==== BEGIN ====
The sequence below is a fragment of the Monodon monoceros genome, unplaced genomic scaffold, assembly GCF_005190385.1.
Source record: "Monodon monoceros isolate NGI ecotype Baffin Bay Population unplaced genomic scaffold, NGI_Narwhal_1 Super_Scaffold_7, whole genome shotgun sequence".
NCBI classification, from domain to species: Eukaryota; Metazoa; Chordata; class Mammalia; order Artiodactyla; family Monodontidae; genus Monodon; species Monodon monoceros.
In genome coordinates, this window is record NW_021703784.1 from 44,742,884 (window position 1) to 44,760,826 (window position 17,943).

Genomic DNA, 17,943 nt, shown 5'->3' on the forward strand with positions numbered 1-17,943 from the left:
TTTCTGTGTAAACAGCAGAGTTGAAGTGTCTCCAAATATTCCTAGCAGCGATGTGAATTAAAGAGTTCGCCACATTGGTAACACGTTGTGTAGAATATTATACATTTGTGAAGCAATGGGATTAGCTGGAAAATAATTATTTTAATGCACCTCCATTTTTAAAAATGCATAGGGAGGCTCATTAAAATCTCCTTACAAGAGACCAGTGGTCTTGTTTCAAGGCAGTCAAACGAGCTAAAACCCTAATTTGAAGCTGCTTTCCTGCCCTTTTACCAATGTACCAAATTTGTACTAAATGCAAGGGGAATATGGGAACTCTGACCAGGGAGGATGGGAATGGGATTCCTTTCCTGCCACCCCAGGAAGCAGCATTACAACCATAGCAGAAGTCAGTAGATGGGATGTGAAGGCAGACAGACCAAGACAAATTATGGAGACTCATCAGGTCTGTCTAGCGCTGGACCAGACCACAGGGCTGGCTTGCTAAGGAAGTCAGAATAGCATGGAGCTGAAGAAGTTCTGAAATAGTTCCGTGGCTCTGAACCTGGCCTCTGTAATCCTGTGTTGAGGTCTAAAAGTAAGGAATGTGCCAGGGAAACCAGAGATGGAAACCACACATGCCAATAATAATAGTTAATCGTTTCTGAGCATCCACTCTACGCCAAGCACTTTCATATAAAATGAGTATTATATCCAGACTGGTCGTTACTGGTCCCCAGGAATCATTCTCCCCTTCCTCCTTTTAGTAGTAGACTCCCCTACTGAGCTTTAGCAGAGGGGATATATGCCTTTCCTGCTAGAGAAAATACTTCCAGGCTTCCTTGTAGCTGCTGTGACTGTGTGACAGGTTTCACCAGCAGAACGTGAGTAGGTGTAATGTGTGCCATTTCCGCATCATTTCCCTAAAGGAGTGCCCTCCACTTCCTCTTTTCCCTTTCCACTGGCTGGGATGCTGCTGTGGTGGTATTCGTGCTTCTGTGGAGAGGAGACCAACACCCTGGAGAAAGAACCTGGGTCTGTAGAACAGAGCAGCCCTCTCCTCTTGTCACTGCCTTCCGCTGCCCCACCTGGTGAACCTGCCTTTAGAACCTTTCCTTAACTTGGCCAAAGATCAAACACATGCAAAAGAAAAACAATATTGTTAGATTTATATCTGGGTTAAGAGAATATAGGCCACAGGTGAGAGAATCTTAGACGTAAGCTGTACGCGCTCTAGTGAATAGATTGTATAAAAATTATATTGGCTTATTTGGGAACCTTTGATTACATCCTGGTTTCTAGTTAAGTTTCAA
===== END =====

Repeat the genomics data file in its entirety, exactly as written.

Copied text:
The sequence below is a fragment of the Monodon monoceros genome, unplaced genomic scaffold, assembly GCF_005190385.1.
Source record: "Monodon monoceros isolate NGI ecotype Baffin Bay Population unplaced genomic scaffold, NGI_Narwhal_1 Super_Scaffold_7, whole genome shotgun sequence".
NCBI classification, from domain to species: Eukaryota; Metazoa; Chordata; class Mammalia; order Artiodactyla; family Monodontidae; genus Monodon; species Monodon monoceros.
In genome coordinates, this window is record NW_021703784.1 from 44,742,884 (window position 1) to 44,760,826 (window position 17,943).

Genomic DNA, 17,943 nt, shown 5'->3' on the forward strand with positions numbered 1-17,943 from the left:
TTTCTGTGTAAACAGCAGAGTTGAAGTGTCTCCAAATATTCCTAGCAGCGATGTGAATTAAAGAGTTCGCCACATTGGTAACACGTTGTGTAGAATATTATACATTTGTGAAGCAATGGGATTAGCTGGAAAATAATTATTTTAATGCACCTCCATTTTTAAAAATGCATAGGGAGGCTCATTAAAATCTCCTTACAAGAGACCAGTGGTCTTGTTTCAAGGCAGTCAAACGAGCTAAAACCCTAATTTGAAGCTGCTTTCCTGCCCTTTTACCAATGTACCAAATTTGTACTAAATGCAAGGGGAATATGGGAACTCTGACCAGGGAGGATGGGAATGGGATTCCTTTCCTGCCACCCCAGGAAGCAGCATTACAACCATAGCAGAAGTCAGTAGATGGGATGTGAAGGCAGACAGACCAAGACAAATTATGGAGACTCATCAGGTCTGTCTAGCGCTGGACCAGACCACAGGGCTGGCTTGCTAAGGAAGTCAGAATAGCATGGAGCTGAAGAAGTTCTGAAATAGTTCCGTGGCTCTGAACCTGGCCTCTGTAATCCTGTGTTGAGGTCTAAAAGTAAGGAATGTGCCAGGGAAACCAGAGATGGAAACCACACATGCCAATAATAATAGTTAATCGTTTCTGAGCATCCACTCTACGCCAAGCACTTTCATATAAAATGAGTATTATATCCAGACTGGTCGTTACTGGTCCCCAGGAATCATTCTCCCCTTCCTCCTTTTAGTAGTAGACTCCCCTACTGAGCTTTAGCAGAGGGGATATATGCCTTTCCTGCTAGAGAAAATACTTCCAGGCTTCCTTGTAGCTGCTGTGACTGTGTGACAGGTTTCACCAGCAGAACGTGAGTAGGTGTAATGTGTGCCATTTCCGCATCATTTCCCTAAAGGAGTGCCCTCCACTTCCTCTTTTCCCTTTCCACTGGCTGGGATGCTGCTGTGGTGGTATTCGTGCTTCTGTGGAGAGGAGACCAACACCCTGGAGAAAGAACCTGGGTCTGTAGAACAGAGCAGCCCTCTCCTCTTGTCACTGCCTTCCGCTGCCCCACCTGGTGAACCTGCCTTTAGAACCTTTCCTTAACTTGGCCAAAGATCAAACACATGCAAAAGAAAAACAATATTGTTAGATTTATATCTGGGTTAAGAGAATATAGGCCACAGGTGAGAGAATCTTAGACGTAAGCTGTACGCGCTCTAGTGAATAGATTGTATAAAAATTATATTGGCTTATTTGGGAACCTTTGATTACATCCTGGTTTCTAGTTAAGTTTCAA